Wells nodded. “Nice job. Let’s talk a bit more about your neighborhood. Who typically leaves their cars parked on the street?”
“Two houses down,” he replied promptly. “A red Taurus is always in front of their house. It’s more of a magenta, actually. And there’s always a big Chevy pickup on the street farther down on the opposite side. It’s black.
“Most people don’t park on the street. Mom told me the neighborhood discourages it. When I was learning to drive, she always made me park in the driveway. That’s how I noticed who parks on the street. It’s a bit narrow. You always have to veer around the same vehicles.”
Wells looked through his notes and stopped at an aerial photo of the Fairbanks home and surrounding houses. “Your house does sit back pretty far. I’d imagine you can’t see very far up the street.” He set the photo in front of Jake.
Jake nodded and tapped his street on the photo. “From my window, I can only see the street directly in front of the house. I can’t see to the neighbors’ houses on either side of us because there are too many trees. I can hear the neighbor’s dog, though, and I can see part of the house directly across the street, but it sits back a ways, too.” He dragged a finger along the picture, indicating his lines of sight.
“Notice any walkers or joggers since you’ve been back?”
The teen shook his head.
Wells silently studied his notes. Ava glanced at Callahan. The man was watching his son carefully but seemed distracted. He kept glancing at the clock on the wall and shifting in his seat. He’d brought a pencil and notepad but hadn’t written a word. He just kept spinning the sharp pencil between his fingers. He caught her watching him and set the pencil down but didn’t make eye contact.
She looked to Wells, but he was engrossed in his notes. If Callahan’s pencil spinning had bothered him, he didn’t show it. She suspected Wells was taking careful mental notes of every movement Callahan made. He was a born observer.
“I saw one of the news station reporters say Lucas’s business is being investigated,” Jake said slowly. “They also said Lucas wouldn’t talk to them.”
All the attention in the room went to Jake. His lips were pale, and his gaze bounced between the three of them, seeking reassurance.
“Don’t listen to what the media says,” started Ava. She leaned forward and touched the boy’s hand. “They’re looking for ratings, and Lucas is smart to not talk to them. We advised him not to.” She didn’t know that fact for certain but figured it was a safe bet. “Yes, they’re looking at his business. They need to know if there are any issues with clients that could drive someone to harm Henley. It’s common sense to look.”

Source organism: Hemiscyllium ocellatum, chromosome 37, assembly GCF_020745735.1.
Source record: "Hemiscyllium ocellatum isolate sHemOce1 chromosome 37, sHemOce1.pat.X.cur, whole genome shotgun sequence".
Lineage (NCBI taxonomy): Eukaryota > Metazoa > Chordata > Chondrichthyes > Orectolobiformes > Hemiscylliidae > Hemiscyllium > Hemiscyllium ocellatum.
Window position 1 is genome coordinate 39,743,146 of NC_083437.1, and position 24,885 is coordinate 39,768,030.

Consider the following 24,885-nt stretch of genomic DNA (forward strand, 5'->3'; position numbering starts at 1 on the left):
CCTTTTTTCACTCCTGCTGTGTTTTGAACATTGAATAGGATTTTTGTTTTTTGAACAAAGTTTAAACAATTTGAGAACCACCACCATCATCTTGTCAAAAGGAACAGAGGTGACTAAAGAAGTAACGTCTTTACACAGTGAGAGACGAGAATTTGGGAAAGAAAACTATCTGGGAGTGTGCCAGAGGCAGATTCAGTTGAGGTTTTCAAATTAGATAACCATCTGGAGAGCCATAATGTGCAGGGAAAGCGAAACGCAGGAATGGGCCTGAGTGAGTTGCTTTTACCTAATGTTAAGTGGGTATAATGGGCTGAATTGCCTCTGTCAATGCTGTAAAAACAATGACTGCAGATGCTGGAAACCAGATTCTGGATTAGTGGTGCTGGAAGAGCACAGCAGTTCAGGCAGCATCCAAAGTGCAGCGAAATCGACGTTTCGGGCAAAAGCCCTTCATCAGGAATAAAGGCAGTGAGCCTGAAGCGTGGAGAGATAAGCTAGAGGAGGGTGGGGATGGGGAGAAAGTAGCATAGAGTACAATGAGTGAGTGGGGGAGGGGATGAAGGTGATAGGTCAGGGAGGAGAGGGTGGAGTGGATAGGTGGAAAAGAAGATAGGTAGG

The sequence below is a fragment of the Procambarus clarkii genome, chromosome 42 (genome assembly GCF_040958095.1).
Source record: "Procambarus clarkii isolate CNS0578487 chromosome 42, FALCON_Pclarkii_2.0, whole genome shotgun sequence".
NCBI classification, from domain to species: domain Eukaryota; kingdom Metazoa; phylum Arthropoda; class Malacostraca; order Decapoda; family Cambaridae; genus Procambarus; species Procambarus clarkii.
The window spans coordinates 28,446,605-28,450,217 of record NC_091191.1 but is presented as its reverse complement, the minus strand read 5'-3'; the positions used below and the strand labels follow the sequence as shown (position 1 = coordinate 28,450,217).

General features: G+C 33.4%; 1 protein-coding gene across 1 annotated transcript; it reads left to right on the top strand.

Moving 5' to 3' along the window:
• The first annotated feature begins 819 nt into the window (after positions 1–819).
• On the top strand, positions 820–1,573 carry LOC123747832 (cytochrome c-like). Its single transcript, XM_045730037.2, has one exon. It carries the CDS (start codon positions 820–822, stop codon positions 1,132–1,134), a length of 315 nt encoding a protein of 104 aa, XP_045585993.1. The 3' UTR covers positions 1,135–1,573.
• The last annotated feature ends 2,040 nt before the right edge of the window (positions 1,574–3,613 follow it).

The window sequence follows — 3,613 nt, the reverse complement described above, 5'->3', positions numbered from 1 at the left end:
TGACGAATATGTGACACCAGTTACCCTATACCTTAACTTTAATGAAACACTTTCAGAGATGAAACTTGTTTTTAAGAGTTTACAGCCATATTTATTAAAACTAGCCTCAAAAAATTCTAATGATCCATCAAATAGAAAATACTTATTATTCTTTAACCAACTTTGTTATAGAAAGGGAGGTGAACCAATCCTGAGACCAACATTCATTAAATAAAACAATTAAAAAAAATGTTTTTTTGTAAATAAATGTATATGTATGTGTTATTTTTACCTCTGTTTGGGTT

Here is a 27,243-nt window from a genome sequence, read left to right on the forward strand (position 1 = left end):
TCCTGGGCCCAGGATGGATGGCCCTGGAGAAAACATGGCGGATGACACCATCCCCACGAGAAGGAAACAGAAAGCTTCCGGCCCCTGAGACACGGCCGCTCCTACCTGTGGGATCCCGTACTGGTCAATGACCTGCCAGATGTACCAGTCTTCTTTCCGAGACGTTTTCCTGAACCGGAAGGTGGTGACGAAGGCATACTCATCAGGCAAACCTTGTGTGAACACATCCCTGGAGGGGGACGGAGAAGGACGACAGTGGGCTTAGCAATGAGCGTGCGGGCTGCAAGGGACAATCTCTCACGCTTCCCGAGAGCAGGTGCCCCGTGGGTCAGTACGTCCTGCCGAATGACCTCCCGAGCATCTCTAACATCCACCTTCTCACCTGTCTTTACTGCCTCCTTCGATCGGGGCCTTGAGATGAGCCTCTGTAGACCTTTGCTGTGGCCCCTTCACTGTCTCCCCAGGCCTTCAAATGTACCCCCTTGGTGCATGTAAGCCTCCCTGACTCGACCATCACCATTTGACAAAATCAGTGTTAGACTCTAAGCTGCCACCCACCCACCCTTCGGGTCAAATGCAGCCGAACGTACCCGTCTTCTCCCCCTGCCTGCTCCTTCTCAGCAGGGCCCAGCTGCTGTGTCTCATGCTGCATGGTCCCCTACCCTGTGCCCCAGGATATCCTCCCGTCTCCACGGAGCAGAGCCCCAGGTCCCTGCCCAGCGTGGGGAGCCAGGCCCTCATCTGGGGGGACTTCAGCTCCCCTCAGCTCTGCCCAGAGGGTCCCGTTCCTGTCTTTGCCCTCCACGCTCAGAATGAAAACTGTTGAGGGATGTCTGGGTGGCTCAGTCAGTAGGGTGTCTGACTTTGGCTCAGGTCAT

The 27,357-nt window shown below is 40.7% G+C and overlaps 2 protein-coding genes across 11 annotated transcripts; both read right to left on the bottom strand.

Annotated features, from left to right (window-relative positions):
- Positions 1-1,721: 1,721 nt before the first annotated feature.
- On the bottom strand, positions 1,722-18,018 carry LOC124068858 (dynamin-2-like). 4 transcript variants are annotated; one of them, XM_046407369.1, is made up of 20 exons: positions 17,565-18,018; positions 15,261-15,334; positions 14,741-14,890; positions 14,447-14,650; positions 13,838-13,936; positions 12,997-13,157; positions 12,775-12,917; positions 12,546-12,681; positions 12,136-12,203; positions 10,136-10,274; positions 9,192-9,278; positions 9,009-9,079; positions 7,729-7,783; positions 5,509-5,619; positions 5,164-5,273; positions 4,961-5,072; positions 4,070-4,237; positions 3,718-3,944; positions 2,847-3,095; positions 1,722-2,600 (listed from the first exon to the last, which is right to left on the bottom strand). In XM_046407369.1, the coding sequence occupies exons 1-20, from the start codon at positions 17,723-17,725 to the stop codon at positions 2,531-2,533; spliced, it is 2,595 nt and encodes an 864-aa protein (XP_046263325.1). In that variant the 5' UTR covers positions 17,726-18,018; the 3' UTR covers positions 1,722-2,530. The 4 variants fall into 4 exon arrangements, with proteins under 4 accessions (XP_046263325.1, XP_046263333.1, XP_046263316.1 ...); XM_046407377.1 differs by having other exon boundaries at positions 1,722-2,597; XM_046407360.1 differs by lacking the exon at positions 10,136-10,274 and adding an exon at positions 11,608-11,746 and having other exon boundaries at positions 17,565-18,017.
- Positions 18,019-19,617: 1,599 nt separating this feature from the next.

“I’ll be doing all the talking to the media for the family,” Callahan added. “That was my agreement with Lucas and your mother.”
“They said he has a lawyer. Why did he get a lawyer if he didn’t do anything? They make it sound like he’s hiding something.” Jake’s voice wavered.
“It does make it sound bad, which is why the media makes a big deal of it. The business has a lawyer to protect its rights. Hiring a lawyer is not a sign of guilt,” Callahan reassured the teen. “It’s the right thing to do. Innocent people need lawyers, too.”
Jake didn’t look convinced, and Ava suspected that was a hard line for Callahan to sell. Lawyers slowed down police investigations, and there was no doubt Callahan had vented his frustrations in the past within Jake’s hearing.
“Online, too. People are saying horrible things about Lucas in the comments under the stories on the news websites. They all think he did something to Henley.”
Ava’s heart cracked. “Don’t read that stuff, Jake. They are uninformed people wanting to share in the public speculation. Making a stupid comment makes them sound smart in their heads. Anyone with half a brain knows they’re full of shit.”
He blinked at her choice of words. Ava didn’t care. Online speculation would be the family’s worst enemy. Nothing good ever came from it—just a lot of hurt feelings and anger.
“You need to keep your chin up. Some idiots will try their hardest to make the family look bad in this case, and they will do it where everyone can see it, read about it, and add fuel to the fire. You know the truth. Not them. Ignore it. There’s a chance it could get out of hand. I pray it won’t, but you need to realize that if it happens, it’s up to you to stay out of it. Don’t give them reason to focus on you. Your first reaction will be to defend your family. You have to stay strong and ignore what people say.”
“Stay offline,” Callahan ordered. “Keep the TV off, too.”
“They took my laptop last night,” Jake said.
“Don’t use the browser on your phone, either,” his father stated.
“Will I get my computer back before I go back to school?” Jake looked at Wells.
The agent nodded. “I’ll make certain we get it back as soon as possible.” He scratched a note.
“Will we know what happened before I leave for Duke? Before Christmas?” Jake whispered. He looked down at his clenched hands on the table, his knuckles white.
Ava bit the inside of her lip. Jake hadn’t asked if Henley would be back.
Had her brother given up already?
26 HOURS MISSING
Jake rubbed his eyes and stared out the window. After his interview, he’d excused himself to use the restroom and then wandered to the far end of the church. The building felt more like a school. Lots of small rooms and hallways. He peeked in the windows of the doors, passing an obvious nursery and toddler playroom. He kept going. God was somewhere in this building. Or at least there was a good place to talk to him.